Australia recycled timber represents as little as 10% of our scrap timber – the remainder ends up in a landfill. This means we lose out to the massive environmental and economic advantages of giving timber a second life. Allform Timber is focused on reducing the use of landfill by carfully sourcing high quality scap timber and using it to develop the exquisite pieces of timber furniture, timber table tops, and timber vanity tops
As the usage of engineered wood in construction continues to grow, the question of how previously used wood can be economically recycled into viable products for that industry needs to be addressed.
While products such a cross-laminated wood (CLT) and glued laminated timber (glulam) play an increasing role in the construction industry, the technical and logistical issues (such as the presence of contaminants) involved with the process of recycling scrap timber, ensures that most scrap timber winds up being sent to landfill rather than as an alternative product.
In order to resolve this problem, we need to know:
A contaminant in waste timber may be any substance embedded inside the body of the timber that will undermine its chemical or structural integrity. Such contaminants include:
Chemically treated woods and metals are of particular relevance when considering the viability of recycling scrap timber on a large scale.
As an example, a large variety of chemical treatment is applied to structural wood to provide weather protection or waterproofing and removing such substances can be expensive and may even compromise the structural integrity of timber, making it weaker and less long-lasting.
Metals are another substantial recycling impediment with small items such as screws and nails or big structural fittings having to be removed at great cost in the recycling process. Removing such metal objects is often painstaking, expensive and cause a significant annoyance for recyclers. Metal in scrap timber can also lead to damage to wood recycling machines and may be harmful to users of the final product.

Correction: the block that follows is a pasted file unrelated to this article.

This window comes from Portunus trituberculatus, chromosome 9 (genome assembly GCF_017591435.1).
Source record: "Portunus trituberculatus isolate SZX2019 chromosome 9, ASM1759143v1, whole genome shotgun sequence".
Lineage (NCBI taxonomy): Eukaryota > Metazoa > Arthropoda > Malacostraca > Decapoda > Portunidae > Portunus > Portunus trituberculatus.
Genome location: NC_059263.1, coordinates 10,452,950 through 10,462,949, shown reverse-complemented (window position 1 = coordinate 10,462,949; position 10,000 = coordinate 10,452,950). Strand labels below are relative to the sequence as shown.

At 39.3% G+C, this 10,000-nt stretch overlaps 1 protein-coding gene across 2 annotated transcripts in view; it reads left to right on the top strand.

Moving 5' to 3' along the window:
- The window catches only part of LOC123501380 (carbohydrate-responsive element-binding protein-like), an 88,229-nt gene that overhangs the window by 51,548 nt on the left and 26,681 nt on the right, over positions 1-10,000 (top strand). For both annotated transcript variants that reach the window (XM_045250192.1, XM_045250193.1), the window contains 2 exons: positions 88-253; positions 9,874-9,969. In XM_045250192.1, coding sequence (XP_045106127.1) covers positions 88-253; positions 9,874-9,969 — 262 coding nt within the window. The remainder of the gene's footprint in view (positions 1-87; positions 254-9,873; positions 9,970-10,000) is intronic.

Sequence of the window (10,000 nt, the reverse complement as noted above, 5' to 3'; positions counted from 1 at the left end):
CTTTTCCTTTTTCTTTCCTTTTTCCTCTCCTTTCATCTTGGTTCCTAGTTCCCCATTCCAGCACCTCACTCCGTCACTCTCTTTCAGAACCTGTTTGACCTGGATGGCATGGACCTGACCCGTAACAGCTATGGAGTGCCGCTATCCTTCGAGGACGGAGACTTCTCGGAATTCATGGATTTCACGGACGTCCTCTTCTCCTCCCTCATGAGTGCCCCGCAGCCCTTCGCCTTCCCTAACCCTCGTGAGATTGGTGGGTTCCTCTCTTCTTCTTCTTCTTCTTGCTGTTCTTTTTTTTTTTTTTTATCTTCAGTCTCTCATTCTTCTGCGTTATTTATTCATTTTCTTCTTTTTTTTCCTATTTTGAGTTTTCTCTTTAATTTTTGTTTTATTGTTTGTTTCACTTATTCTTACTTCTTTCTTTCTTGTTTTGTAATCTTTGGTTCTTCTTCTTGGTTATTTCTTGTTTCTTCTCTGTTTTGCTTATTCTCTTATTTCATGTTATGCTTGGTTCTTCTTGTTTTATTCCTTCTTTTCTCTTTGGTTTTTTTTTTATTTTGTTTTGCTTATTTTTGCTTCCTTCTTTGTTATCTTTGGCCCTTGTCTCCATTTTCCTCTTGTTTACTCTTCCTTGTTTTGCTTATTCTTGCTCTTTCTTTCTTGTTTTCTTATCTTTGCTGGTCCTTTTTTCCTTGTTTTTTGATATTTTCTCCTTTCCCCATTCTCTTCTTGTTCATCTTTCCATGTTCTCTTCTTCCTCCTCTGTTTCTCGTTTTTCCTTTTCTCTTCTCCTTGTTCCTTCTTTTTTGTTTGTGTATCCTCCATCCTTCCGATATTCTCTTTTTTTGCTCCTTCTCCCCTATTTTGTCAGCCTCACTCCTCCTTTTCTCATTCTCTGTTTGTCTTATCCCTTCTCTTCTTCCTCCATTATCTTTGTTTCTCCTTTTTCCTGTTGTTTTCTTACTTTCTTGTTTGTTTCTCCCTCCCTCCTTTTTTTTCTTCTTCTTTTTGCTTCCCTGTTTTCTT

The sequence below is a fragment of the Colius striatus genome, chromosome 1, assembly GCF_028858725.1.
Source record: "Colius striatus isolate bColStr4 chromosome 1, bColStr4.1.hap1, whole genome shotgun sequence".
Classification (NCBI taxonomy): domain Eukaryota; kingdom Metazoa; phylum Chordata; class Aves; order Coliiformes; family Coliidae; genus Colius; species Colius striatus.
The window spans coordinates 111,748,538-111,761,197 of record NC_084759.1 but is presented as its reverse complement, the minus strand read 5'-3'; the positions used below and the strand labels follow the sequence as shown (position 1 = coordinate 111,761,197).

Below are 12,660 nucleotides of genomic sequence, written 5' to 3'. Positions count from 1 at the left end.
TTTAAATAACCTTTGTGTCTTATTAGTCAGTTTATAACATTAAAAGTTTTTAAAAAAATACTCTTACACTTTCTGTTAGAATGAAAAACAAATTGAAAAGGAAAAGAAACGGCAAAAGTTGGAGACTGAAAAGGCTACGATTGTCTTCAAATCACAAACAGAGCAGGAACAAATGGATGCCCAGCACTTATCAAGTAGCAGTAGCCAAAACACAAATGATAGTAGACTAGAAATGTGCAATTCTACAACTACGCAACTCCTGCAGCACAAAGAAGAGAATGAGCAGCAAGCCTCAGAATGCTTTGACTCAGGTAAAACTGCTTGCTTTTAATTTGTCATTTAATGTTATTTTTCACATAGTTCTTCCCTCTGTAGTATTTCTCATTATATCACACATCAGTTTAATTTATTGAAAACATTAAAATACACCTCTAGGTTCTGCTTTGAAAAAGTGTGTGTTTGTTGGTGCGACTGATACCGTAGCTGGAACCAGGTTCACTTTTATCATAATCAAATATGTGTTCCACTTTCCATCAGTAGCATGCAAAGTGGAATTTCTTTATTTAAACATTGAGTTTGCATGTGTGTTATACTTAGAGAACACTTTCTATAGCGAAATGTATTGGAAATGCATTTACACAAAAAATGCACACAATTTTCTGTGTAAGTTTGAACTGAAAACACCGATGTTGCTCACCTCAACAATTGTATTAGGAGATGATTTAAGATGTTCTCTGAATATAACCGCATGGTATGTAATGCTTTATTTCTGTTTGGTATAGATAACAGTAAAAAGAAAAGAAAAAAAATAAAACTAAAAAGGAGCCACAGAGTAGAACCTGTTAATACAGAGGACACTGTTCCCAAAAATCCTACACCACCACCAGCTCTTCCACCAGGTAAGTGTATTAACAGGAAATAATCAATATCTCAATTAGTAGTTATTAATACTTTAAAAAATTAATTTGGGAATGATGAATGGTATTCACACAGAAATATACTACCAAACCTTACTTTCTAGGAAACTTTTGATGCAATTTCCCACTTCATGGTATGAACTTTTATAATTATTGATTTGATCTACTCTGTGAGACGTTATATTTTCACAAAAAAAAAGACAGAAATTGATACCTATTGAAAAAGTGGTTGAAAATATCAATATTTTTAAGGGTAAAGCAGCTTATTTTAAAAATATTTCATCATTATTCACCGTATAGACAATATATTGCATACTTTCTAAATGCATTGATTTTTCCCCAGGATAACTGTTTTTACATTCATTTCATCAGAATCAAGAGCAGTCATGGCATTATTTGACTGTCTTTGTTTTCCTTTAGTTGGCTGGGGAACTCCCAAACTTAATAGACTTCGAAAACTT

All of that, naturally, adds extra time, cost and complexity to the recycling procedure and in many cases making recycled timber a much less appealing option than landfill.
The issue of how much scrap timber Australia sends to landfill is significant. Obviously the more we can reclaim, the less we have to harvest from new growth forests. In addition, the perception is that the natural characteristics of scrap timber make it an easily recyclable material with substantial reuse potential offering significant environmental benefits. However, the reality is somewhat different and needs to be accessed on a case by case basis.
Aside from the financial cost of sending scrap timber to landfill, it also represents a substantial ecological impact on the environment. In addition, continuing to ship timber waste to a landfill represents a significant missed opportunity. The high cost, recycling timber, also generates new opportunities for energy and timber businesses and may have been a substantial new supply of low-carbon heating and electricity.”
The obvious environmental advantages of recycling timber need to be measured against the cost-effectiveness, practicality, and quality of products produced. A little lateral thinking can often change the benefits analysis in favour of the recycled product. For instance, the untreated woods and low hazard glues utilized in CLT panels (available cheaply from decommissioned buildings), can often create a product suitable as a biomass fuel.
It is important to contribute to the sustainability of the planet by being innovative in finding a second life for scrap timber, rather than simply creating more landfill.